A record-breaking year for banning books reveals the deepest fissure of our culture wars

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A record-breaking year for banning books reveals the deepest fissure of our culture wars

January 9, 2023 -

Books line opposing bookshelves in a school library. © By Thi Soares/stock.adobe.com

Books line opposing bookshelves in a school library. © By Thi Soares/stock.adobe.com

Books line opposing bookshelves in a school library. © By Thi Soares/stock.adobe.com

The books in your child’s library may be the fiercest battle in the culture wars today.

Efforts to control what children read, particularly about sexuality, gender, and race, have become more numerous and organized than ever before. For Christians, this can mean grappling with a complicated issue of biblical principles and child welfare in a free society.

PEN America, an organization that champions free expression, has identified at least fifty groups, often formed in the last two years amid school controversies over COVID restrictions and Critical Race Theory, “pushing for book bans.”

Keith Flaugh, the CEO of Florida Citizens Alliance, sees the issue differently.

“This is not about banning books; it’s about protecting the innocence of our children and letting the parents decide what the child gets rather than having government schools indoctrinate our kids,” he told the New York Times.

“There’s no place for it in our libraries”

The dispute has been playing out in communities across the country.

In December, the US Department of Education notified the Granbury Independent School District in Texas of a civil-rights investigation into its decision to ban LGBTQ-themed books such as My Fairy Godmother is a Drag Queen and Trans Teen Survival Guide from its libraries.

“I acknowledge that there are men that think they’re women and there are women that think they’re men,” Granbury school superintendent Jeremy Glenn told district librarians early last year. “I don’t have any issues with what people want to believe, but there’s no place for it in our libraries.”

The American Civil Liberties Union of Texas, citing a leaked recording of the conversation obtained by NBC News, ProPublica, and The Texas Tribune, filed a complaint (PDF) with the Department of Education in July.

“The school district has actively facilitated discrimination and hateful rhetoric,” the complaint said.

A report released in September by PEN America documented school districts in thirty-two states issuing more than 2,500 book bans during the 2021–2022 school year. Texas led the nation with 801, followed by Florida (566) and Pennsylvania (457).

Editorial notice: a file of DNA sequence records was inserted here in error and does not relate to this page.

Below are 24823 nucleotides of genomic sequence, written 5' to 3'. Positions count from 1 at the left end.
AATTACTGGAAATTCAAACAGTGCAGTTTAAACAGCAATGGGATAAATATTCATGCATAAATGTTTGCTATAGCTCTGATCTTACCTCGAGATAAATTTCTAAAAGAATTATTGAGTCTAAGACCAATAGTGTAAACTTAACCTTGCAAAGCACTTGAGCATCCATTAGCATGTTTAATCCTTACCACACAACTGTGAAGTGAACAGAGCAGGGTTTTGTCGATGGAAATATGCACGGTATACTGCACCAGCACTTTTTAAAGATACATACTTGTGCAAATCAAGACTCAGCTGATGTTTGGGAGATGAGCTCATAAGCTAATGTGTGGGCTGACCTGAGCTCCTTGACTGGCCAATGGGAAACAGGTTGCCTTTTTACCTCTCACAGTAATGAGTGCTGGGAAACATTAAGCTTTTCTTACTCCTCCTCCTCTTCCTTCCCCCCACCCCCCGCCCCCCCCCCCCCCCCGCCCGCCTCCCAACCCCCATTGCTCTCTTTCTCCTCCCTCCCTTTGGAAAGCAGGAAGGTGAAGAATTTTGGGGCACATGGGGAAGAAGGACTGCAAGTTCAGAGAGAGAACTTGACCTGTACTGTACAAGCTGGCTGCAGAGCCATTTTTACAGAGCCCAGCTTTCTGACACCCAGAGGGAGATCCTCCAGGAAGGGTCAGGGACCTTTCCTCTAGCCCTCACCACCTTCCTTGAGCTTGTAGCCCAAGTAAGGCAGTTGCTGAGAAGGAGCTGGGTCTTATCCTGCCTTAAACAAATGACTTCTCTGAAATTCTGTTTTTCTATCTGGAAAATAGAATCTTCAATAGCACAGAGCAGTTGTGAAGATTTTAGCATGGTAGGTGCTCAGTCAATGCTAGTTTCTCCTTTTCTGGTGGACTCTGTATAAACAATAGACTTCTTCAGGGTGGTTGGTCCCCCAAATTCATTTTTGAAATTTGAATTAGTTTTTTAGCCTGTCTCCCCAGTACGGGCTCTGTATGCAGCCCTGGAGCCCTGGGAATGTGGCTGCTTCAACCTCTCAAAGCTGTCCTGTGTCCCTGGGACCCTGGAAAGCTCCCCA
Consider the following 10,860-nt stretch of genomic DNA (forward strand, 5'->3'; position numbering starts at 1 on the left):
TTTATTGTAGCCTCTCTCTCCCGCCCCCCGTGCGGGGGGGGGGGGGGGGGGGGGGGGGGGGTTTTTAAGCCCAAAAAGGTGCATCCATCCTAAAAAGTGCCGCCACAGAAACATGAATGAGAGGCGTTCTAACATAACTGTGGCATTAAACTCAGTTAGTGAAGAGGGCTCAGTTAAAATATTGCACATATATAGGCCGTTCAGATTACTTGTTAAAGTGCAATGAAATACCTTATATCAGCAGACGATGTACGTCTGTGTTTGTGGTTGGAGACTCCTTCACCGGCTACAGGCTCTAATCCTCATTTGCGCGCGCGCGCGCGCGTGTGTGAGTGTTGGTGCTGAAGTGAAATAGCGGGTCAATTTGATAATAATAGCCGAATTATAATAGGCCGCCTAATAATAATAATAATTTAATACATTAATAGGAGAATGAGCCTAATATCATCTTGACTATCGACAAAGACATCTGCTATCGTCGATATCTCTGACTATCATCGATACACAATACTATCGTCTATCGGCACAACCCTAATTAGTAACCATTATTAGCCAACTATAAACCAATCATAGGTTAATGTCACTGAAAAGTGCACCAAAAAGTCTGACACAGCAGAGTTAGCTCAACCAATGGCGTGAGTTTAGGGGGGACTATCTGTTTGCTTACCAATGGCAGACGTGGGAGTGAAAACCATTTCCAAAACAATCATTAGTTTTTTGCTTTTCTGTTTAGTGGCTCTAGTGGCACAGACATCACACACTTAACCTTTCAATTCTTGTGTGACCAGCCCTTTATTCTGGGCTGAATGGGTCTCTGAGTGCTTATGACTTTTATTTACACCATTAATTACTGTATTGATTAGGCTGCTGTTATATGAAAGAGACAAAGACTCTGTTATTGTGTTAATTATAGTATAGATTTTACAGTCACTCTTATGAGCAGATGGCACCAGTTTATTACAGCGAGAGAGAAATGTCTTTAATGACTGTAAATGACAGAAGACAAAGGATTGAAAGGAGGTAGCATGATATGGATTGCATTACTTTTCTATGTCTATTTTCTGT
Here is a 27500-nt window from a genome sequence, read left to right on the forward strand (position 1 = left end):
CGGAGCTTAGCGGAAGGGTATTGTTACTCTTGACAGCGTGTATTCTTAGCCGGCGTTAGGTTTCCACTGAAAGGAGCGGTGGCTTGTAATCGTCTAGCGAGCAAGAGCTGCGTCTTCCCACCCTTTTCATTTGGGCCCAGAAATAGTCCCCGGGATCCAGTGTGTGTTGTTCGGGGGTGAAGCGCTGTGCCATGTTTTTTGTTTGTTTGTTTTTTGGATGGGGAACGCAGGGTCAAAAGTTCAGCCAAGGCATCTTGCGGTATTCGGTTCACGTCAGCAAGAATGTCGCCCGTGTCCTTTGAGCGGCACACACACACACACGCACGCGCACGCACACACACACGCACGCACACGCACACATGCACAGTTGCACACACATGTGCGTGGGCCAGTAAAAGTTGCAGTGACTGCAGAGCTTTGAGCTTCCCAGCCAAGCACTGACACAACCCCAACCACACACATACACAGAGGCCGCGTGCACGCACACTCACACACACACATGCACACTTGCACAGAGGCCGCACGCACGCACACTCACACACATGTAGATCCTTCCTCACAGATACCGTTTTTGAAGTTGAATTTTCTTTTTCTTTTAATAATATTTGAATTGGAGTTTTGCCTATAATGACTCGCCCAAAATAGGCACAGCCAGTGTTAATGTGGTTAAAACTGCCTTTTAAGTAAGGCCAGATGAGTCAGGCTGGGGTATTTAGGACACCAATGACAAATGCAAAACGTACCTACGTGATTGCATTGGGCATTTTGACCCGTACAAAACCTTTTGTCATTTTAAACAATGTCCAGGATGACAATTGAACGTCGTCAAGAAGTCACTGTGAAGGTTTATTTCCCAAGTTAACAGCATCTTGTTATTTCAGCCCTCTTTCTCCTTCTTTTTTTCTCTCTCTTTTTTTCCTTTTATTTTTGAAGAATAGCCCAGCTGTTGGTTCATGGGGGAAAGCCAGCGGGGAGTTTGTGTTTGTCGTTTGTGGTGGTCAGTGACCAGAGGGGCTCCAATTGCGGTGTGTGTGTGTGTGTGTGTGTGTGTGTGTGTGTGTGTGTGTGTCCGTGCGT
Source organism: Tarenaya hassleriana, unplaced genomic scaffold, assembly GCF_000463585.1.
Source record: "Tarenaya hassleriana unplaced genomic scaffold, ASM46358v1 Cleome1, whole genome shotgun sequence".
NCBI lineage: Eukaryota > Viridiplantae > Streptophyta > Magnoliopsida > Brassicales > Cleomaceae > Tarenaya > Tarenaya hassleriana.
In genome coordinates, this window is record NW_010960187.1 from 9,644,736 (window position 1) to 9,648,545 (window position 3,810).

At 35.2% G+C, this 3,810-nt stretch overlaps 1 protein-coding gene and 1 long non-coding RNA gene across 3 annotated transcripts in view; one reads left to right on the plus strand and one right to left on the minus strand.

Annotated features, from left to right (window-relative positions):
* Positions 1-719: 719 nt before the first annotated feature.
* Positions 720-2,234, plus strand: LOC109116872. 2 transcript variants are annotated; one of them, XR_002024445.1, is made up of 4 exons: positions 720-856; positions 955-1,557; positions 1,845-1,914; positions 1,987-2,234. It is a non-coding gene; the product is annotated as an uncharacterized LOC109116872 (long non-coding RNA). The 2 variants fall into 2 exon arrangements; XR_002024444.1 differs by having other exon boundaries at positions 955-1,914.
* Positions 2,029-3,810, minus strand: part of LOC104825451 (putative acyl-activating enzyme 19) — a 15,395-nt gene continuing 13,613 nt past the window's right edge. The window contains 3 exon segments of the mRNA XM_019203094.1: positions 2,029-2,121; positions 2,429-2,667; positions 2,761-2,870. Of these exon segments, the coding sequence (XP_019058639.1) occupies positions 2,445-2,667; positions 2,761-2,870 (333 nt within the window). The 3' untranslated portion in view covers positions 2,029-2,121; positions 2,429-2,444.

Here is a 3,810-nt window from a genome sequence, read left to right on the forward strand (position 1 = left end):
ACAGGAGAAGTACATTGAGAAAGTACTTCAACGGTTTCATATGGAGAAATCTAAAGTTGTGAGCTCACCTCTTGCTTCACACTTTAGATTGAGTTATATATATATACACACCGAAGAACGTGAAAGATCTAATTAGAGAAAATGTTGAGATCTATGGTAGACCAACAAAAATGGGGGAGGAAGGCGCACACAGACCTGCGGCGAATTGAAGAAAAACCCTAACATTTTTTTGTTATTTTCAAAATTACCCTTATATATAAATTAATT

Once figures for the calendar year 2022 are released, the American Library Association expects “attempts to ban or restrict library resources in schools, universities and public libraries” to break the record set in 2021.

Who’s to blame for all the book banning?

Suzanne Nossel, the CEO of PEN America, blamed liberals as well as conservatives for bans.

“The left . . . targets books that some people regard as racially offensive, sometimes because they originate from a different time period, when slurs were used more widely than is acceptable now,” she told the Guardian. “But it is the right that has invoked the machinery of government—including legislative proposals in dozens of states—to enforce these bans and prohibitions.”

Patriot Mobile, a company based in the Dallas-Fort Worth area that calls itself “America’s only Christian conservative wireless provider,” last year gave its political action committee more than $600,000 to spend to elect like-minded candidates to school boards in the Fort Worth suburbs. All eleven of the candidates it supported won, giving it effective control of four school boards when it comes to the books taught in their schools.

Tennessee has been another hot spot. Early last year, the McMinn County School Board voted to ban Maus, a Pulitzer Prize-winning graphic novel about the Holocaust, from its eighth-grade classrooms because of instances of profanity and nudity.